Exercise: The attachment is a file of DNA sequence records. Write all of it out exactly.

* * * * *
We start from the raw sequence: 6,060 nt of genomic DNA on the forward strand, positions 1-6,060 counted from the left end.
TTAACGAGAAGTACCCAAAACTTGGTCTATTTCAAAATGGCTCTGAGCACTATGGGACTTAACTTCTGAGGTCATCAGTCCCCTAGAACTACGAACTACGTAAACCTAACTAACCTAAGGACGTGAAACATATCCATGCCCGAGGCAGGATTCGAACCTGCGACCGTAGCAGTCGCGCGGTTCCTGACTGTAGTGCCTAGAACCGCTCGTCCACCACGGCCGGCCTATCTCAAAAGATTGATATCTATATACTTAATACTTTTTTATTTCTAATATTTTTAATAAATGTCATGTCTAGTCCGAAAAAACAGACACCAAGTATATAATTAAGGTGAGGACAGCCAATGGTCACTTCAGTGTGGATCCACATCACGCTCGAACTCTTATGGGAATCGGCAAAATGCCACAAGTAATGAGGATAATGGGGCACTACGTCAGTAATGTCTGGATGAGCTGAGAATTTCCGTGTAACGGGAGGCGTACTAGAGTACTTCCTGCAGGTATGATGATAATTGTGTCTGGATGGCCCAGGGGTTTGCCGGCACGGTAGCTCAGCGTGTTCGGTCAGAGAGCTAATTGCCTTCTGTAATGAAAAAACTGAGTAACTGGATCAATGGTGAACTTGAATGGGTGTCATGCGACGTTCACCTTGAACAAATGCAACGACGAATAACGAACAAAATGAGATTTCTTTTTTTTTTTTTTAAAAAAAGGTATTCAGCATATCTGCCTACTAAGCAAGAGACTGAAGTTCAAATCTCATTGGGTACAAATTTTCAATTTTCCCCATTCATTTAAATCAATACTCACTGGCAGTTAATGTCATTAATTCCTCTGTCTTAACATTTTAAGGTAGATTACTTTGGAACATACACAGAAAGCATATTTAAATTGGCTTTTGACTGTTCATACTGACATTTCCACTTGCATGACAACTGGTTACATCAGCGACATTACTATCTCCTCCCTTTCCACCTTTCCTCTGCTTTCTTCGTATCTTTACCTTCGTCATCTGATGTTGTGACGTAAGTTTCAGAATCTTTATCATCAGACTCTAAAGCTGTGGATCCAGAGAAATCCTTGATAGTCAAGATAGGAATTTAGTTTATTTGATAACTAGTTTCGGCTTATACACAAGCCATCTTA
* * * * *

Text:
We start from the raw sequence: 6,060 nt of genomic DNA on the forward strand, positions 1-6,060 counted from the left end.
TTAACGAGAAGTACCCAAAACTTGGTCTATTTCAAAATGGCTCTGAGCACTATGGGACTTAACTTCTGAGGTCATCAGTCCCCTAGAACTACGAACTACGTAAACCTAACTAACCTAAGGACGTGAAACATATCCATGCCCGAGGCAGGATTCGAACCTGCGACCGTAGCAGTCGCGCGGTTCCTGACTGTAGTGCCTAGAACCGCTCGTCCACCACGGCCGGCCTATCTCAAAAGATTGATATCTATATACTTAATACTTTTTTATTTCTAATATTTTTAATAAATGTCATGTCTAGTCCGAAAAAACAGACACCAAGTATATAATTAAGGTGAGGACAGCCAATGGTCACTTCAGTGTGGATCCACATCACGCTCGAACTCTTATGGGAATCGGCAAAATGCCACAAGTAATGAGGATAATGGGGCACTACGTCAGTAATGTCTGGATGAGCTGAGAATTTCCGTGTAACGGGAGGCGTACTAGAGTACTTCCTGCAGGTATGATGATAATTGTGTCTGGATGGCCCAGGGGTTTGCCGGCACGGTAGCTCAGCGTGTTCGGTCAGAGAGCTAATTGCCTTCTGTAATGAAAAAACTGAGTAACTGGATCAATGGTGAACTTGAATGGGTGTCATGCGACGTTCACCTTGAACAAATGCAACGACGAATAACGAACAAAATGAGATTTCTTTTTTTTTTTTTTAAAAAAAGGTATTCAGCATATCTGCCTACTAAGCAAGAGACTGAAGTTCAAATCTCATTGGGTACAAATTTTCAATTTTCCCCATTCATTTAAATCAATACTCACTGGCAGTTAATGTCATTAATTCCTCTGTCTTAACATTTTAAGGTAGATTACTTTGGAACATACACAGAAAGCATATTTAAATTGGCTTTTGACTGTTCATACTGACATTTCCACTTGCATGACAACTGGTTACATCAGCGACATTACTATCTCCTCCCTTTCCACCTTTCCTCTGCTTTCTTCGTATCTTTACCTTCGTCATCTGATGTTGTGACGTAAGTTTCAGAATCTTTATCATCAGACTCTAAAGCTGTGGATCCAGAGAAATCCTTGATAGTCAAGATAGGAATTTAGTTTATTTGATAACTAGTTTCGGCTTATACACAAGCCATCTTA